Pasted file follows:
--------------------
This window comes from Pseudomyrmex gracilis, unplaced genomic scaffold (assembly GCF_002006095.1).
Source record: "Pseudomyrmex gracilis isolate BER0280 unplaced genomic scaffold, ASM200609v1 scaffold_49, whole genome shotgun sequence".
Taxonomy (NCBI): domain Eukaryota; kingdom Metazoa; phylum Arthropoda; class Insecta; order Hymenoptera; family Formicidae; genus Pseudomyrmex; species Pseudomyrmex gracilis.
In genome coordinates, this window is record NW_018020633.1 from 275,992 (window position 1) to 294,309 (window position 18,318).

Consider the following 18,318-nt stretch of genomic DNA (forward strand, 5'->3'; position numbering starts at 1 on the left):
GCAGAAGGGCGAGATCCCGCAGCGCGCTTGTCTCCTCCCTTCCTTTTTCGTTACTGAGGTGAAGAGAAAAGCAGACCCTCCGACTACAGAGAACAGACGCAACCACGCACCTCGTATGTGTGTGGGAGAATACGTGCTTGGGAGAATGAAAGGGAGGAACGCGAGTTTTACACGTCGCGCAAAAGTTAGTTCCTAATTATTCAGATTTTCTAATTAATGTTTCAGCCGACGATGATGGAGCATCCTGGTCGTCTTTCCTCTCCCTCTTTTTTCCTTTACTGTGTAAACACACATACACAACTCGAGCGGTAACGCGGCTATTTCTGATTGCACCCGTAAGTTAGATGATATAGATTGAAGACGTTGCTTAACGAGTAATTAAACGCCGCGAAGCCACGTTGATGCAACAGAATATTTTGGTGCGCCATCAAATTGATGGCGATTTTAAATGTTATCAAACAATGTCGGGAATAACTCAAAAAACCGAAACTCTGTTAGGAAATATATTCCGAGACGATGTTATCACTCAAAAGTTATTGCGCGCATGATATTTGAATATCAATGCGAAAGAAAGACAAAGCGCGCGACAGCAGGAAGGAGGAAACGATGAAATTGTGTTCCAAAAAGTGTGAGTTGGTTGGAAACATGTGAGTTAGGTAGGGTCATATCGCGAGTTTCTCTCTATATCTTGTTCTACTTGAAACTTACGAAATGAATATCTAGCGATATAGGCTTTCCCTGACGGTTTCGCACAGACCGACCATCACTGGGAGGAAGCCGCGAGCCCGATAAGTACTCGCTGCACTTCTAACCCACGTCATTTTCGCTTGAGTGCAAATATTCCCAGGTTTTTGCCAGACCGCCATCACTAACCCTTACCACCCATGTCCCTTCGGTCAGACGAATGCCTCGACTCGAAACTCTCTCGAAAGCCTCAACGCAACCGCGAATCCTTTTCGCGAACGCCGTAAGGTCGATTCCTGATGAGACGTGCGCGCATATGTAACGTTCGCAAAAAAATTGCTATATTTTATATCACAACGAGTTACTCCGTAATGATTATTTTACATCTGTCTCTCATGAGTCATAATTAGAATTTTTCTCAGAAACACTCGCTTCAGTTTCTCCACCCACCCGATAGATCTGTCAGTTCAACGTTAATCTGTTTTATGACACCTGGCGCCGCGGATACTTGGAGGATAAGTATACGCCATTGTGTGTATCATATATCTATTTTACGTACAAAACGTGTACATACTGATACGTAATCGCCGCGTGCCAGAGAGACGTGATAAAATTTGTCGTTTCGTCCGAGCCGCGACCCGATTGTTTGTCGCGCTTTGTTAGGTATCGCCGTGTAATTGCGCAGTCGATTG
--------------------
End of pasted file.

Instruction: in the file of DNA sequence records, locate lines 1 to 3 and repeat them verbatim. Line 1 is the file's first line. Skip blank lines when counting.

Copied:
This window comes from Pseudomyrmex gracilis, unplaced genomic scaffold (assembly GCF_002006095.1).
Source record: "Pseudomyrmex gracilis isolate BER0280 unplaced genomic scaffold, ASM200609v1 scaffold_49, whole genome shotgun sequence".
Taxonomy (NCBI): domain Eukaryota; kingdom Metazoa; phylum Arthropoda; class Insecta; order Hymenoptera; family Formicidae; genus Pseudomyrmex; species Pseudomyrmex gracilis.